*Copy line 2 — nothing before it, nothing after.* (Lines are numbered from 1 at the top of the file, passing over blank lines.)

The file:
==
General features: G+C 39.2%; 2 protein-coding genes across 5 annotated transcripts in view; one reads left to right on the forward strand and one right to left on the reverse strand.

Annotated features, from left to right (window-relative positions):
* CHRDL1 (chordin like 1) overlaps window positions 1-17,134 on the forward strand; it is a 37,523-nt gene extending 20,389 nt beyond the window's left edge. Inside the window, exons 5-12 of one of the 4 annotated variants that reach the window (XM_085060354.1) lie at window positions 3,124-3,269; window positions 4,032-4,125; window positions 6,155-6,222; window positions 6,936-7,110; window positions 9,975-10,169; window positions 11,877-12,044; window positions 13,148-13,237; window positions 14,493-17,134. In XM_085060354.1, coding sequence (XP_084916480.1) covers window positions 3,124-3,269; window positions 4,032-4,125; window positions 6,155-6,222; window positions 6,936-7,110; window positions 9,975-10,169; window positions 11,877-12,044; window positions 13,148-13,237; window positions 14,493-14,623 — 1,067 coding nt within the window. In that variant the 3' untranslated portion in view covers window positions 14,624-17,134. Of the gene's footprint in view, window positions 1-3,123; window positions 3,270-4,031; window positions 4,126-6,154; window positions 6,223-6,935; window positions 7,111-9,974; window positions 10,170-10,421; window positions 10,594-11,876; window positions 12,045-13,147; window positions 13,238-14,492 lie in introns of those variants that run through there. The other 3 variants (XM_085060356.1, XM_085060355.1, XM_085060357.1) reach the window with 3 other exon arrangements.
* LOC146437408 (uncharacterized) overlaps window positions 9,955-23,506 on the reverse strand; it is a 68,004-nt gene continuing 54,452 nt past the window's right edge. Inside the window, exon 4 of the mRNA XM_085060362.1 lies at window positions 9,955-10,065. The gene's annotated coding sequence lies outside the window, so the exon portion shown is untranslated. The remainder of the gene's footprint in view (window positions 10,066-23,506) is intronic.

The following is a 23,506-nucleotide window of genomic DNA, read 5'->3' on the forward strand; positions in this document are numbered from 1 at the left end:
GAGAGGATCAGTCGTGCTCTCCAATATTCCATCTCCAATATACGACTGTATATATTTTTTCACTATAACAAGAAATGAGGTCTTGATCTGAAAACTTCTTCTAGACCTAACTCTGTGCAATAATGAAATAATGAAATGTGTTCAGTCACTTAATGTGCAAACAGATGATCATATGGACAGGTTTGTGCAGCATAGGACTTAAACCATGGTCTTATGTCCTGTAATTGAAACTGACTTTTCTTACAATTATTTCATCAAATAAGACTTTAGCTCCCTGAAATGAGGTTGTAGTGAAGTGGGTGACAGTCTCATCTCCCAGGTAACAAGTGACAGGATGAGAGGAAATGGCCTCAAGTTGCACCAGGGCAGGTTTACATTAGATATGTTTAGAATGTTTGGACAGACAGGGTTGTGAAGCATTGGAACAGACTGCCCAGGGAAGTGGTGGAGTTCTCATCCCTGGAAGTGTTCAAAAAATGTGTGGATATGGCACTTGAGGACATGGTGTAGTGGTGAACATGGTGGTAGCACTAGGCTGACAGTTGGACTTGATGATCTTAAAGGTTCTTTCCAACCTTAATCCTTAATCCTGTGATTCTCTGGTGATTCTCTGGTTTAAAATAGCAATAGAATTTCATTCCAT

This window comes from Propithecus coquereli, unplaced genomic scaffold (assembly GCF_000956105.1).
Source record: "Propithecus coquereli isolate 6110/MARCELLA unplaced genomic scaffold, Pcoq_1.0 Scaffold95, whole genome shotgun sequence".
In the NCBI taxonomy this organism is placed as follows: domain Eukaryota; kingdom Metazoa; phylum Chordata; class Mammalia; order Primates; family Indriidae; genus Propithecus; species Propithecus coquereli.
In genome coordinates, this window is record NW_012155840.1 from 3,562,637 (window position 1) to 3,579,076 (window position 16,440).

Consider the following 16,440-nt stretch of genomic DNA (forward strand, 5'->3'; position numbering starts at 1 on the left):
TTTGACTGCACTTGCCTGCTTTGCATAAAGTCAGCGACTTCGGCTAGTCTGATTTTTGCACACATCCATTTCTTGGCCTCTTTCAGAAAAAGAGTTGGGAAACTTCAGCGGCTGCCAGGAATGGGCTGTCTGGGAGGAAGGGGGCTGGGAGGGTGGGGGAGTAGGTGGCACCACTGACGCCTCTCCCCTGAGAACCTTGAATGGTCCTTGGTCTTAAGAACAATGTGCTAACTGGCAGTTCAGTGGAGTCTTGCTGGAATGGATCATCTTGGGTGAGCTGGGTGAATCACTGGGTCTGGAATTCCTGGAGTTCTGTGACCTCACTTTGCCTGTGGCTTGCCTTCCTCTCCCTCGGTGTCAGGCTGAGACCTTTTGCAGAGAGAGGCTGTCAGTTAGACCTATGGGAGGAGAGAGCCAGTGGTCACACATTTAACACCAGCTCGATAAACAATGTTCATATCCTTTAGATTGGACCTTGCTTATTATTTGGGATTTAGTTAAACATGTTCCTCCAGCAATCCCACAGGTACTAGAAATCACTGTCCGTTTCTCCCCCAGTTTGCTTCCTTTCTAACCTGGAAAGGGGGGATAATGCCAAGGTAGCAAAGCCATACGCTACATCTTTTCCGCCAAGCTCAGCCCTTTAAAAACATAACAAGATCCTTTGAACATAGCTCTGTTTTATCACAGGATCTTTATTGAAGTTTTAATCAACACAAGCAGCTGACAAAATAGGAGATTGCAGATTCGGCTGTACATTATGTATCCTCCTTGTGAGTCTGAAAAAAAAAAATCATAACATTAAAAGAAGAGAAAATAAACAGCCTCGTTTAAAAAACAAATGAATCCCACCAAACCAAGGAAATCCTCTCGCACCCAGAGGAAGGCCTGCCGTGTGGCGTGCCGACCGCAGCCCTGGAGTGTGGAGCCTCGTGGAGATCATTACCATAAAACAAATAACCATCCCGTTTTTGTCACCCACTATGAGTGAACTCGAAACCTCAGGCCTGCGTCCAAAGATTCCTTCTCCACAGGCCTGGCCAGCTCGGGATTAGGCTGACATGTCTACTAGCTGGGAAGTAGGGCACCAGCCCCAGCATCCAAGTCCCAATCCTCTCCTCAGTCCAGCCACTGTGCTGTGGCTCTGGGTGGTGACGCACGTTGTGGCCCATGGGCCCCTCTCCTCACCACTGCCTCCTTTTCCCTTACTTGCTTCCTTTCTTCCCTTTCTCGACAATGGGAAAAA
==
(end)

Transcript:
Annotated features, from left to right (window-relative positions):